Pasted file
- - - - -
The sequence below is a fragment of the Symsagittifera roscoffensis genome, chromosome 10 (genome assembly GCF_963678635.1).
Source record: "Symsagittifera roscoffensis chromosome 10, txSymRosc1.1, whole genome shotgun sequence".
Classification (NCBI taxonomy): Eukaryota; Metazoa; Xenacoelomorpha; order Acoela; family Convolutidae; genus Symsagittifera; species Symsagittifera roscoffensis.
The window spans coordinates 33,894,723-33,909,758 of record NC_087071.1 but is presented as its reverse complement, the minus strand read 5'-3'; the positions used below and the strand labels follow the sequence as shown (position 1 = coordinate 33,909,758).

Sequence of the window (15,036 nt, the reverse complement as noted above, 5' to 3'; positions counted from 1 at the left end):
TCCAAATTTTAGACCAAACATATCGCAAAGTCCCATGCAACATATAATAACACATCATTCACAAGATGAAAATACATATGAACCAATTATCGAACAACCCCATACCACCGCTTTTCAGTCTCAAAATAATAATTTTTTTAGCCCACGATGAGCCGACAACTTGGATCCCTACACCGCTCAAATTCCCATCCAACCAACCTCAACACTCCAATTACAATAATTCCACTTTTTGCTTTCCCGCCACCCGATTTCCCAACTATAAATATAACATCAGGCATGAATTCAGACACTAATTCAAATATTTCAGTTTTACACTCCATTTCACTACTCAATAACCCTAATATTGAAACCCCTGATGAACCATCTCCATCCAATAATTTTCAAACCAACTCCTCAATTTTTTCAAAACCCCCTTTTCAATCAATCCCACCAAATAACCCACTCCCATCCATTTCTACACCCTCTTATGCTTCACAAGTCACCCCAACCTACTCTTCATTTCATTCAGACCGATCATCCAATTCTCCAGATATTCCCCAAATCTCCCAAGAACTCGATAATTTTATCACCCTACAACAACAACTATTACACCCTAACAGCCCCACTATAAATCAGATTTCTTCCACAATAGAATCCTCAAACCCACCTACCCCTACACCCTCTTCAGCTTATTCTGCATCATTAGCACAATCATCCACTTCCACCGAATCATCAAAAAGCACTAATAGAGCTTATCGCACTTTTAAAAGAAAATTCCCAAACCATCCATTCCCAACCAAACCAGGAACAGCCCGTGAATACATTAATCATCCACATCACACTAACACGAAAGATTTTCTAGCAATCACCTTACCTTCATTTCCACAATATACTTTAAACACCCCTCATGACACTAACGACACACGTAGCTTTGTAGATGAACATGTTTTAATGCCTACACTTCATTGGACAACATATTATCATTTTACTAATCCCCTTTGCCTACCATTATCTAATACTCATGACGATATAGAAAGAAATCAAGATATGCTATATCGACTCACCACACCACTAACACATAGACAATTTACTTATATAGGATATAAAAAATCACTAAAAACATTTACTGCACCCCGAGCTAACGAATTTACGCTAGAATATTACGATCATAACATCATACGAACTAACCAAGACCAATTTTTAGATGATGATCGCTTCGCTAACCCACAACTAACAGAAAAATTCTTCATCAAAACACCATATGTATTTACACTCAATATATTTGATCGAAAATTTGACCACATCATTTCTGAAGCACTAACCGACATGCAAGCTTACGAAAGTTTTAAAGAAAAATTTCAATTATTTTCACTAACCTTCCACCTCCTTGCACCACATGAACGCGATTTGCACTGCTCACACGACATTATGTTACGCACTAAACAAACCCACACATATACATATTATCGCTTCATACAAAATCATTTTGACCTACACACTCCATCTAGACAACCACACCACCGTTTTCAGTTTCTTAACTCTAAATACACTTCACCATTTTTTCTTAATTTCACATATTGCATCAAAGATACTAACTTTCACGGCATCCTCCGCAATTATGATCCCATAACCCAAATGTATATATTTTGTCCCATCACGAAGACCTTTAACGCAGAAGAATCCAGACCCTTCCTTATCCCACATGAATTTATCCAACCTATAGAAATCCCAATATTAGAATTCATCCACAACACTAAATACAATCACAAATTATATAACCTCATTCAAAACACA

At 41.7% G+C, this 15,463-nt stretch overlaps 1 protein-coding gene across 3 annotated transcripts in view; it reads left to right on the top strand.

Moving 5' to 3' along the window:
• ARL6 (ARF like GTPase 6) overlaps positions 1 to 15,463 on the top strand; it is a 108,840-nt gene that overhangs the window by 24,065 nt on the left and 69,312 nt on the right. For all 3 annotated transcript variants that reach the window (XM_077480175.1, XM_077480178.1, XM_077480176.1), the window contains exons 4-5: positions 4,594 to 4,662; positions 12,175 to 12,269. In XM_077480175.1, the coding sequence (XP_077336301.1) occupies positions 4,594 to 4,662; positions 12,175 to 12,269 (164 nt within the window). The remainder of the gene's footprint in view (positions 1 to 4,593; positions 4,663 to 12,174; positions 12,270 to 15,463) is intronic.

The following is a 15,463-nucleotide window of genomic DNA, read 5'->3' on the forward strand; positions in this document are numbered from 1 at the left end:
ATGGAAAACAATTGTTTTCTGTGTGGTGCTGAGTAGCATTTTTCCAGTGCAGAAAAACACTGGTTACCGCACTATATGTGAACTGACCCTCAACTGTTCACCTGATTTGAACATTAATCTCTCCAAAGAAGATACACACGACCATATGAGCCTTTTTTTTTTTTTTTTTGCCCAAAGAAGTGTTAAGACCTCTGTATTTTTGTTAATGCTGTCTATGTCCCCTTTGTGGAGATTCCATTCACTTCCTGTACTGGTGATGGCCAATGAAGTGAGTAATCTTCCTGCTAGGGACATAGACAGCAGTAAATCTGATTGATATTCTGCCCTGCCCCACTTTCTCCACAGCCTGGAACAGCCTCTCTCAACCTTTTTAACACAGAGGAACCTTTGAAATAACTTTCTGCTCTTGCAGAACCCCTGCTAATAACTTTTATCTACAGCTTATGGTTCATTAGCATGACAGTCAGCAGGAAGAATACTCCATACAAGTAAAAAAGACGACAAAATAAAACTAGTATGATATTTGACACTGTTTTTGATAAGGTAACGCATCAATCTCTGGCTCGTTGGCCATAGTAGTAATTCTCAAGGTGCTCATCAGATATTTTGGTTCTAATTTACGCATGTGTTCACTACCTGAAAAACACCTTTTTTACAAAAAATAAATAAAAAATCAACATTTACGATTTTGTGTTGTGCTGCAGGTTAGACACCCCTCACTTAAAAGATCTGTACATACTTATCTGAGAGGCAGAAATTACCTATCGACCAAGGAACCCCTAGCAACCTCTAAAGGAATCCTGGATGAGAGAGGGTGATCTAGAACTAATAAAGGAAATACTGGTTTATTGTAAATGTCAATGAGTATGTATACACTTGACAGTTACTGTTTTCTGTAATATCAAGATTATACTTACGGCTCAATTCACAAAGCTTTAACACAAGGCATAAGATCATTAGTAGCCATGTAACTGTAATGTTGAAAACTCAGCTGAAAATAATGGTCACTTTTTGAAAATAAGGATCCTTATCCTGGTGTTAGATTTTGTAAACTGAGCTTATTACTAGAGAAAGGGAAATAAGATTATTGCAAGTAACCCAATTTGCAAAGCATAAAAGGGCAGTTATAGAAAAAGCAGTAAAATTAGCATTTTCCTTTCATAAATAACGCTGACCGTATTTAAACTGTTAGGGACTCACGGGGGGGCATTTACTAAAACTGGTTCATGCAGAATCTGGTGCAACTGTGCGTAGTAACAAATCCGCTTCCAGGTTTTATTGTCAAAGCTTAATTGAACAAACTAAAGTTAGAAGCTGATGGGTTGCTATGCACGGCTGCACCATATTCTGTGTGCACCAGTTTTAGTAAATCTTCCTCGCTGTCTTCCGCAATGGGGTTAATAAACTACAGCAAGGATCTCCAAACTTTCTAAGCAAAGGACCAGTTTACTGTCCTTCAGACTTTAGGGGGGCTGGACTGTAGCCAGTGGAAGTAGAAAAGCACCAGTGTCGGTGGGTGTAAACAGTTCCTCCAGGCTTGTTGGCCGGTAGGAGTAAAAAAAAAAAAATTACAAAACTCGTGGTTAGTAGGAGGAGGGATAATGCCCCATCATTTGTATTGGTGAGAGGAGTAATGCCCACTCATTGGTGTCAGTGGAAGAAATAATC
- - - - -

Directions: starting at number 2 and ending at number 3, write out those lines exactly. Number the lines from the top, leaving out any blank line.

Source record: "Symsagittifera roscoffensis chromosome 10, txSymRosc1.1, whole genome shotgun sequence".
Classification (NCBI taxonomy): Eukaryota; Metazoa; Xenacoelomorpha; order Acoela; family Convolutidae; genus Symsagittifera; species Symsagittifera roscoffensis.